Review by Eetu Pellonpää
SPECIAL COLLABORATOR Honorary Collaborator
4 stars The second album of this group with Sandy Denny is more unbalanced than the earlier masterpiece, in my consideration mostly due very different styled songs. "Genesis Hall" and "Autopsy" open the record with very sad and emotional moods, and late Martin Lamble's drumming drives these bluesy laments to powerful heights. The masterful "A Sailor's Life" also relates to Martin Lamble powerfully, as I understood this should be among quite much the last recorded takes he played on, before being lost on a car accident. I also think this song shows Fairport Convention's connections to ideals of "progressive rock" most clearly, as the over eleven minutes long psychedelic treatment brings a new viewpoint to the arrangements of traditional songs, and is performed in the studio with little over dubbings, going for the power via "live in the studio" methods. The further developments of this style can be heard for example on the recordings of The Trees, but seldom such beautifulness and open euphoric freedom as on this track is encountered. Sandy's pretty folk number "Who Knows Where The Time Goes" was also recorded with the fellows of The Strawbs, and that version can be heard on their album "All of Our Own Work". The Bob Dylan's cover songs "Si Tu Dois Partir", "Percy's Song" and "Million Dollar Bash" aren't very interesting though, and they lower the overall experience for me. Interesting is however that there is this huge concentration of his compositions on this record. "Cajun Woman" was also slightly redneck-oriented folk strumming to my ears, but luckily the good parts outcome the poorer elements with time and quality still. The record cover showing the band locked inside a British garden is really stunning also.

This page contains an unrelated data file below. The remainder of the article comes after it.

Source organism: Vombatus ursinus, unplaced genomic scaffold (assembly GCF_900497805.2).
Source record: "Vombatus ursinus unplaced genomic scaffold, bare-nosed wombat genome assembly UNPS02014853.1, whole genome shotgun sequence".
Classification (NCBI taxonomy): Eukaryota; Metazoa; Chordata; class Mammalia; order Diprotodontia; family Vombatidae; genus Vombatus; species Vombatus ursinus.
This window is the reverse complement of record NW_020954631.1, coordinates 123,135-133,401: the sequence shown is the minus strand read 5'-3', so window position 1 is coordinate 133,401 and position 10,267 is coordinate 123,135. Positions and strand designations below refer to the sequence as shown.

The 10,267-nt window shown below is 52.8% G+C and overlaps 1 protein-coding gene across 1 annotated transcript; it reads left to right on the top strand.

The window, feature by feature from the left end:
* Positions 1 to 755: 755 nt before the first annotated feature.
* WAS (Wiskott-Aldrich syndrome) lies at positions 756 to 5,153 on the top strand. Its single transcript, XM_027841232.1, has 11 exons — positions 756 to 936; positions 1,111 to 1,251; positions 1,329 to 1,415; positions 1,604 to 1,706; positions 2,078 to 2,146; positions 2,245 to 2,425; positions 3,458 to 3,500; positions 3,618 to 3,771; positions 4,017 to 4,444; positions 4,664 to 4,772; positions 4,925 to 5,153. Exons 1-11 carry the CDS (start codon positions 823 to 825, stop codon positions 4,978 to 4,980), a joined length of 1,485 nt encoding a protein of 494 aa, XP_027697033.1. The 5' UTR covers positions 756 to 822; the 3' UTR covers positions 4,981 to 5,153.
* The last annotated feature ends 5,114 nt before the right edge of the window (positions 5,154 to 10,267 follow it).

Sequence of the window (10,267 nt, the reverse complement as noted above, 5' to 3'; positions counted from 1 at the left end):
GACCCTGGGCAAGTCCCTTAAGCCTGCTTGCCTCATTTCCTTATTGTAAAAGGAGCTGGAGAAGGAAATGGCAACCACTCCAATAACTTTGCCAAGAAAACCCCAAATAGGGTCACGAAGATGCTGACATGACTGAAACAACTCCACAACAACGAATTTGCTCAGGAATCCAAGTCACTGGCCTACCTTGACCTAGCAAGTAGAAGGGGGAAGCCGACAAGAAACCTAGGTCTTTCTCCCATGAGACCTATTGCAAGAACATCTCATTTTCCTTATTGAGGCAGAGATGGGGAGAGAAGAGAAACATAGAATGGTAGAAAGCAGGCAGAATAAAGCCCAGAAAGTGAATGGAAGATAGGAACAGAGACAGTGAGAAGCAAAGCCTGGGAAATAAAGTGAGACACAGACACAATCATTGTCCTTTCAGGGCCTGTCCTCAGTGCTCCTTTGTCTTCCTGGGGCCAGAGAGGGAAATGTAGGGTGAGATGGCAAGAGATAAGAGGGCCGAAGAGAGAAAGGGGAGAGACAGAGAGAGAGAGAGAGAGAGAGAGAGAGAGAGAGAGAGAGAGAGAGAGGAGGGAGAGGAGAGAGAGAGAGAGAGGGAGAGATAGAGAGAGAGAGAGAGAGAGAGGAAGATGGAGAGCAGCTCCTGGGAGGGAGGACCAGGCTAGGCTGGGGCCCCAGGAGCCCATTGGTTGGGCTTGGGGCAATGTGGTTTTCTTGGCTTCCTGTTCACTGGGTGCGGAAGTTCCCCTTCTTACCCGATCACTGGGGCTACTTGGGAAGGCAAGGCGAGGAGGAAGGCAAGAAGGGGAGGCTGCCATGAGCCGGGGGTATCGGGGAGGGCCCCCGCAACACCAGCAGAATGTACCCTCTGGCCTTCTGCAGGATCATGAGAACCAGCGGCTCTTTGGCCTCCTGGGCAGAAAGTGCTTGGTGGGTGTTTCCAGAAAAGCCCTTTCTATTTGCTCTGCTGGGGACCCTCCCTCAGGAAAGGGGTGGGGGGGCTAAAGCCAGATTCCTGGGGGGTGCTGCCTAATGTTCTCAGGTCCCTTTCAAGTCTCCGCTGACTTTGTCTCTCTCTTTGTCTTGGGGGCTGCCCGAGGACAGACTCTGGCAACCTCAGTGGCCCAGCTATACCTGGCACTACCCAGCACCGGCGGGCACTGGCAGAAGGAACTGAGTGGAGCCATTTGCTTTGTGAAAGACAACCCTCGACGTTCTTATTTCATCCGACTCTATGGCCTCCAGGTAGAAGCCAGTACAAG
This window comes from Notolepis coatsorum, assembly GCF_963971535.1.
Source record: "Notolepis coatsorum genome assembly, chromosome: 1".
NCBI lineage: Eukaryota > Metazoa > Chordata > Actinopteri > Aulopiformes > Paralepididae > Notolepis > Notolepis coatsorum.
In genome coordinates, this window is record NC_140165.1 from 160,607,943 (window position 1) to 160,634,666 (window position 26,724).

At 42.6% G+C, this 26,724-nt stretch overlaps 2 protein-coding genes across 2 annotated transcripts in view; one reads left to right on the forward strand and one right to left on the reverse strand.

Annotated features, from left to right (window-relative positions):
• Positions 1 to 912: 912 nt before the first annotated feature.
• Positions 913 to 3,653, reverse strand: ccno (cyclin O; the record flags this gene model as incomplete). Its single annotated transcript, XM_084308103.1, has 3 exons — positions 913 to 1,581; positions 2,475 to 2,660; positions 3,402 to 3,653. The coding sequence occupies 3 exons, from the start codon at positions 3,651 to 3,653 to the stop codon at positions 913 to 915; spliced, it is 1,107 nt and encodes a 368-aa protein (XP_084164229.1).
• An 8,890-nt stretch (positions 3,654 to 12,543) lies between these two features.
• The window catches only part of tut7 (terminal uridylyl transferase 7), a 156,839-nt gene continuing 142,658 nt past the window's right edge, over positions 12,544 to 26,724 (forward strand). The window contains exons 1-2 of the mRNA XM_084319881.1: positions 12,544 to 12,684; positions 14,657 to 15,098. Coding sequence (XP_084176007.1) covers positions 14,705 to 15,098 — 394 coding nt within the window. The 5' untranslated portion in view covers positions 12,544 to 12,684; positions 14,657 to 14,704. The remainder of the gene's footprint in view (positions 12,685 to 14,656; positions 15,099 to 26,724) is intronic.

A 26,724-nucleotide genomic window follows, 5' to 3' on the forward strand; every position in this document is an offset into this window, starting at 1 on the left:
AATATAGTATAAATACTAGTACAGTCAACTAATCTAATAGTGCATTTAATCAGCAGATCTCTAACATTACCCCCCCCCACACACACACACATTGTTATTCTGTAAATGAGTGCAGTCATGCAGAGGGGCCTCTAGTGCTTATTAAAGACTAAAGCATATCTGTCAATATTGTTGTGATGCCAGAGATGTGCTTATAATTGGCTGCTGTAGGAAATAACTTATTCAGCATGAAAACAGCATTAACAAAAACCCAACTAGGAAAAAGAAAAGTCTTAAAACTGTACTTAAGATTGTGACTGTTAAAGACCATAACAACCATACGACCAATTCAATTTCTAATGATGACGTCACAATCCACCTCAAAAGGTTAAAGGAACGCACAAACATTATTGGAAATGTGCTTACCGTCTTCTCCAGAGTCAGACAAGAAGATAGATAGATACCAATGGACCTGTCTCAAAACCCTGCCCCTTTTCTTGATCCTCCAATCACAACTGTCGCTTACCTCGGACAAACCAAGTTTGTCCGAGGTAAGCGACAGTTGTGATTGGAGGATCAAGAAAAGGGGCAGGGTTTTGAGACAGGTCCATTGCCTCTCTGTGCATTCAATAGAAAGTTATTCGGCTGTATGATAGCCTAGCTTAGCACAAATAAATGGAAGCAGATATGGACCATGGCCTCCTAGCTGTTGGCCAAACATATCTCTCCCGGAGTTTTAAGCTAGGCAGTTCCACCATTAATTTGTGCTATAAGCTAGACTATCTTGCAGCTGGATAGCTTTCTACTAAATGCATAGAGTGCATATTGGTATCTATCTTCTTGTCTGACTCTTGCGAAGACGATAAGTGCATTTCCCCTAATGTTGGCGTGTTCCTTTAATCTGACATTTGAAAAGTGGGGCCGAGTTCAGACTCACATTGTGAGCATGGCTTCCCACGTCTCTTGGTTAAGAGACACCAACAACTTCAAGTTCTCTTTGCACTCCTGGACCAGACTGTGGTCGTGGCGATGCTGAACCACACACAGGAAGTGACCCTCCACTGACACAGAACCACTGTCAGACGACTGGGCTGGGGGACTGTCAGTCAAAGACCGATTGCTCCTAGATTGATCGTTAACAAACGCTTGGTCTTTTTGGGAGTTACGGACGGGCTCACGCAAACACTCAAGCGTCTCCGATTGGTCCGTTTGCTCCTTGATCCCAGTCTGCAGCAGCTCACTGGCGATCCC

MEMBERS LOGIN ZONE

As a registered member (register here if not), you can post rating/reviews (& edit later), comments reviews and submit new albums.

You are not logged, please complete authentication before continuing (use forum credentials).

Forum user
Forum password

WARNING: Forum software upgrade in progress, login function maybe affected for some users during that time.

Send comments to Eetu Pellonpää (BETA) | Report this review (#84050) | Review Permalink
Posted Tuesday, July 18, 2006

Review by Easy Livin
SPECIAL COLLABORATOR Honorary Collaborator / Retired Admin
4 stars Who knows where the time goes, indeed

Fairport's third album was one of three released in 1969 by the band. The title was coined by singer Sandy Denny during a Scrabble type game travelling to a gig. The album as a whole is dominated by the fine vocals of Denny and the invention of Richard Thompson. The line up is largely unchanged from the previous "What we did on our holidays", although Ian Matthews contribution consists only of vocals on one number ("Percy's song").

The centrepiece of the album is the prog folk epic "A sailor's life", an 11 minute interpretation of a traditional song. Dave Swarbrick makes his first appearance with the band here, as violinist in a session capacity on 3 tracks and playing mandolin on "Million dollar bash". Back to "A sailor's life" though, which stands proudly as one of the first true examples of a prog folk song. After a shanty type tale, the song moves into a lengthy building violin and guitar improvisation.